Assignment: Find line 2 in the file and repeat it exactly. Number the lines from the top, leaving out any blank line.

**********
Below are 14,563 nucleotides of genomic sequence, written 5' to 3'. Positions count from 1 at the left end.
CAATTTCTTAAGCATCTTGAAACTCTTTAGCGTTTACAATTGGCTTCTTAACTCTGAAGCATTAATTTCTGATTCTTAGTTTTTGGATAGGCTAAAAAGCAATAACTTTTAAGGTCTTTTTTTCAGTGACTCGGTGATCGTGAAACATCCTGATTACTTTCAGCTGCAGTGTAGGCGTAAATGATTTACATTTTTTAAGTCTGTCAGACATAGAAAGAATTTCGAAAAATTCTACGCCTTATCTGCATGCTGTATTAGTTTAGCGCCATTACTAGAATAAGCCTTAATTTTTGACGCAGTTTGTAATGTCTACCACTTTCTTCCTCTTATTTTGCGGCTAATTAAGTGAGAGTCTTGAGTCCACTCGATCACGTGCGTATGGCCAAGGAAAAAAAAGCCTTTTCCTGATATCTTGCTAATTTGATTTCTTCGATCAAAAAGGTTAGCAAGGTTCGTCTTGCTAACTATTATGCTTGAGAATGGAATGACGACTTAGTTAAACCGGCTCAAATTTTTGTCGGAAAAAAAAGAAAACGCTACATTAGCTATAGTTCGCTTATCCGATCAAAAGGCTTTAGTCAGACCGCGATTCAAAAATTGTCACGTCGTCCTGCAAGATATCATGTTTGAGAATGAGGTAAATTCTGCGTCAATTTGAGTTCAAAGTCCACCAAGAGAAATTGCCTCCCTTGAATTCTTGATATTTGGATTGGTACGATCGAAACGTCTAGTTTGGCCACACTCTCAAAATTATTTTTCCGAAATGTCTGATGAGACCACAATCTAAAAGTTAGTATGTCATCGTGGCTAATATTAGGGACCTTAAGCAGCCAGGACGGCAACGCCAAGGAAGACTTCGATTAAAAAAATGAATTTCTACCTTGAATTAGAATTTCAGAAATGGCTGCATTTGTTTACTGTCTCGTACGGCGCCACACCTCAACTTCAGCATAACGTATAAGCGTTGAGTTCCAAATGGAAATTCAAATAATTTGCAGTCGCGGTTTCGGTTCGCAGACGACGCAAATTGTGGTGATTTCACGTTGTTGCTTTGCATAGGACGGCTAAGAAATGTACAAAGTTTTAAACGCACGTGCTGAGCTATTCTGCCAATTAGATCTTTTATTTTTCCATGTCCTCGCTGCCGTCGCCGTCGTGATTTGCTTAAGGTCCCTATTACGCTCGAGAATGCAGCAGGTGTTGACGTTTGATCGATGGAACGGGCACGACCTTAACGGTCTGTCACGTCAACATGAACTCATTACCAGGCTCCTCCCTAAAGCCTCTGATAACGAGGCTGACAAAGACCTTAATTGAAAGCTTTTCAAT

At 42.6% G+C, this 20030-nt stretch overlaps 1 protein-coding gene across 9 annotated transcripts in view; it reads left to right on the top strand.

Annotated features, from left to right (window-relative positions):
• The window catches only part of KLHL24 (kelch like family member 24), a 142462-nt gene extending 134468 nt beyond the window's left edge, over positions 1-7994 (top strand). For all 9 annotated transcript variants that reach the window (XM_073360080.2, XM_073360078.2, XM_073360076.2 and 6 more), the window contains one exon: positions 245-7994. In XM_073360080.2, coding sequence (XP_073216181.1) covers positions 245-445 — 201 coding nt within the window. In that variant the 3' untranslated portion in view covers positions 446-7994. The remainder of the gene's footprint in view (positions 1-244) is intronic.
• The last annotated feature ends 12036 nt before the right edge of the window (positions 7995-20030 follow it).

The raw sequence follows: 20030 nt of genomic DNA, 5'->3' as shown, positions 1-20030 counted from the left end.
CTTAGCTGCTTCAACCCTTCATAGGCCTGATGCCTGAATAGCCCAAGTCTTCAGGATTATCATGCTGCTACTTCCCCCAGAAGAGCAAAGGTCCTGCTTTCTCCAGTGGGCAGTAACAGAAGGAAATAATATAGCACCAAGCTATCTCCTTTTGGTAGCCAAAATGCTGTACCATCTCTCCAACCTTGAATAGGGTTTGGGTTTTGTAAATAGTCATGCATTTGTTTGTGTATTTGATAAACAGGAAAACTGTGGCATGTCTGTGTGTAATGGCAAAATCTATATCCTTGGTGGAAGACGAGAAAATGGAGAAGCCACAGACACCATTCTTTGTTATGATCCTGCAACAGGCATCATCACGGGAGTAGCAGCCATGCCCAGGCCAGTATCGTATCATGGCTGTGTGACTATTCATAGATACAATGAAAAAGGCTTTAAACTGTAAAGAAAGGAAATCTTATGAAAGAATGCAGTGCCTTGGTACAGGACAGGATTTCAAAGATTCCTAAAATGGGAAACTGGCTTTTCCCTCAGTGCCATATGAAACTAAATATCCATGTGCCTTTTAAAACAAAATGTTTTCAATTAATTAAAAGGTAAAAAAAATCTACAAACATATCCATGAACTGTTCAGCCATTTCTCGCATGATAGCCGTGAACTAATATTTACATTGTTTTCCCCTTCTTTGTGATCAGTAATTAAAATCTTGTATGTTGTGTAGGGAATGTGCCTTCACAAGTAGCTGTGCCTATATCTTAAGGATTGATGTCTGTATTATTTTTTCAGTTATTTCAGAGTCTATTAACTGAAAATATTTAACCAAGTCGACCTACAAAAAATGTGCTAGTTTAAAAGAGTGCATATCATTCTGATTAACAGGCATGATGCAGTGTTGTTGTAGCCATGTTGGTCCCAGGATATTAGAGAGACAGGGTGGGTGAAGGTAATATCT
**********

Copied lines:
CAATTTCTTAAGCATCTTGAAACTCTTTAGCGTTTACAATTGGCTTCTTAACTCTGAAGCATTAATTTCTGATTCTTAGTTTTTGGATAGGCTAAAAAGCAATAACTTTTAAGGTCTTTTTTTCAGTGACTCGGTGATCGTGAAACATCCTGATTACTTTCAGCTGCAGTGTAGGCGTAAATGATTTACATTTTTTAAGTCTGTCAGACATAGAAAGAATTTCGAAAAATTCTACGCCTTATCTGCATGCTGTATTAGTTTAGCGCCATTACTAGAATAAGCCTTAATTTTTGACGCAGTTTGTAATGTCTACCACTTTCTTCCTCTTATTTTGCGGCTAATTAAGTGAGAGTCTTGAGTCCACTCGATCACGTGCGTATGGCCAAGGAAAAAAAAGCCTTTTCCTGATATCTTGCTAATTTGATTTCTTCGATCAAAAAGGTTAGCAAGGTTCGTCTTGCTAACTATTATGCTTGAGAATGGAATGACGACTTAGTTAAACCGGCTCAAATTTTTGTCGGAAAAAAAAGAAAACGCTACATTAGCTATAGTTCGCTTATCCGATCAAAAGGCTTTAGTCAGACCGCGATTCAAAAATTGTCACGTCGTCCTGCAAGATATCATGTTTGAGAATGAGGTAAATTCTGCGTCAATTTGAGTTCAAAGTCCACCAAGAGAAATTGCCTCCCTTGAATTCTTGATATTTGGATTGGTACGATCGAAACGTCTAGTTTGGCCACACTCTCAAAATTATTTTTCCGAAATGTCTGATGAGACCACAATCTAAAAGTTAGTATGTCATCGTGGCTAATATTAGGGACCTTAAGCAGCCAGGACGGCAACGCCAAGGAAGACTTCGATTAAAAAAATGAATTTCTACCTTGAATTAGAATTTCAGAAATGGCTGCATTTGTTTACTGTCTCGTACGGCGCCACACCTCAACTTCAGCATAACGTATAAGCGTTGAGTTCCAAATGGAAATTCAAATAATTTGCAGTCGCGGTTTCGGTTCGCAGACGACGCAAATTGTGGTGATTTCACGTTGTTGCTTTGCATAGGACGGCTAAGAAATGTACAAAGTTTTAAACGCACGTGCTGAGCTATTCTGCCAATTAGATCTTTTATTTTTCCATGTCCTCGCTGCCGTCGCCGTCGTGATTTGCTTAAGGTCCCTATTACGCTCGAGAATGCAGCAGGTGTTGACGTTTGATCGATGGAACGGGCACGACCTTAACGGTCTGTCACGTCAACATGAACTCATTACCAGGCTCCTCCCTAAAGCCTCTGATAACGAGGCTGACAAAGACCTTAATTGAAAGCTTTTCAAT